From the Nov. 26 Oregonian....
There's one inviolable rule in mainstream holiday comedies about wacky family reunions: The house always wins. You can bend the family unit -- mock it, kick it, make it look stupid -- but you never get to break it.
In the broad strokes, "Four Christmases" hews to that formula. It's pleasantly funny (and occasionally laugh-out-loud funny) from start to finish, even when it's staging broad, easy gags about baby puke and fat kids. But it's better-than-average in the execution and details -- thanks to the chemistry and general intelligence of the talent.
The movie's never funnier than its first 10 minutes, when its lead characters are at their worst. Brad (Vince Vaughn) and Kate (Reese Witherspoon) are the enemies of everything Hollywood holds dear in the above-mentioned mainstream holiday comedies about wacky family reunions: They're unmarried. They don't want kids. They have an offbeat sex life. They hate Yuletide obligation. And they proudly avoid their mostly horrible, divorced parents. I could have watched a whole movie of this couple gleefully flouting every holiday tradition and getting away with it.
They don't, of course.
Their plan to slip away to Bali on Christmas is foiled, and they spend the day learning each others' dark secrets at several skin-crawly gatherings under several holiday trees -- running afoul of families comprising white-trash bullies (including Robert Duvall and Jon Favreau) and terrifying cougars (including Mary Steenburgen and Sissy Spacek).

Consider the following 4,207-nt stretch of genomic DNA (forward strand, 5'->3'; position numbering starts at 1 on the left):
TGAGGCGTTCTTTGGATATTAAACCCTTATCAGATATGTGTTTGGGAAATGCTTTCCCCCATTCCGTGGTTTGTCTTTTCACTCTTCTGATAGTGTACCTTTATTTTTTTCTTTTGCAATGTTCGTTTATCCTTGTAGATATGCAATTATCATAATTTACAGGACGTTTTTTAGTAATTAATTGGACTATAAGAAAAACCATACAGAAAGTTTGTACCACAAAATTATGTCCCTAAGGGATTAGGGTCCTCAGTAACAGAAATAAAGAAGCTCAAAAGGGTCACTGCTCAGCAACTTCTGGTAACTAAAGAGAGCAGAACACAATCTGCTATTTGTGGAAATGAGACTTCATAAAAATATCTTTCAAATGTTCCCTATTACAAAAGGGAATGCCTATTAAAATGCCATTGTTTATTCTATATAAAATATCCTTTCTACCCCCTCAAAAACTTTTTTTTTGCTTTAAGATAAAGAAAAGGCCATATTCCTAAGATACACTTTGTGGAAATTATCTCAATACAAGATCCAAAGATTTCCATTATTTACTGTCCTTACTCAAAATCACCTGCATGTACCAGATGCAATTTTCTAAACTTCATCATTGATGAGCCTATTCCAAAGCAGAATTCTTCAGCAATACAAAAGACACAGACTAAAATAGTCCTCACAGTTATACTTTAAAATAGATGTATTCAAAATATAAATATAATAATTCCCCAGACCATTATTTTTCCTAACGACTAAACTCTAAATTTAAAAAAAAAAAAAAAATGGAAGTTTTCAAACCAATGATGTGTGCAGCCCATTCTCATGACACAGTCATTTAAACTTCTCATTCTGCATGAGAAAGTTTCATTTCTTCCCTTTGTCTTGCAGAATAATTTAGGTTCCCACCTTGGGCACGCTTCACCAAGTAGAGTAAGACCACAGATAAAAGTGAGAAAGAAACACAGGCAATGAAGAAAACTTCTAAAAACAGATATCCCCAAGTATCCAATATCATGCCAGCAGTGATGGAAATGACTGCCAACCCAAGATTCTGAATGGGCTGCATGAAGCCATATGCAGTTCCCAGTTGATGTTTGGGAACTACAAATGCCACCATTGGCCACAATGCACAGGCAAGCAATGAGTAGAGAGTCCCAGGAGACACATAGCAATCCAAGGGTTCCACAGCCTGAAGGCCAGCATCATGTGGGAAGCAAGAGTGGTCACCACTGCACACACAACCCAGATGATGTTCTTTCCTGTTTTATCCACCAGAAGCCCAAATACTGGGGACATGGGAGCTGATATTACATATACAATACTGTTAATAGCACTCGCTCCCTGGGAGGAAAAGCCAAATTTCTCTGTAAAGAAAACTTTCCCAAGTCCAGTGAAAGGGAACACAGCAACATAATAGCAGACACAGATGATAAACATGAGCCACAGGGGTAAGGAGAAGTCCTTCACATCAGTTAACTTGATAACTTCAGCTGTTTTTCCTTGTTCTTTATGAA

What's interesting here is that the actors and director Seth Gordon (the documentarian behind the brilliant "King of Kong") mostly depict Brad and Kate as happy, charming, and in love with each other, rather than overplaying their urban narcissism before punishing them for their sins. Vaughn does his usual motormouthed ad-lib routine, and he's doing it pretty well this time, or at least better than he did it in "Fred Claus." The big lummox fences beautifully with the dainty Witherspoon, who as usual mixes Southern-belle charm with an eye-rolling frostiness she can flip on and off like a light switch. (Given their Mutt-and-Jeff proportions, the cinematographer who managed to fit these two in the same film frame deserves a Purple Heart.)
Vaughn and Witherspoon are clearly having a lot of fun snapping each other's synapses, and their sense of play gives the whole easygoing, formulaic enterprise a welcome jolt.
B; 82 minutes; rated PG-13 for some sexual humor and language.
'Four Christmases' (The Oregonian, Nov. 26, 2008)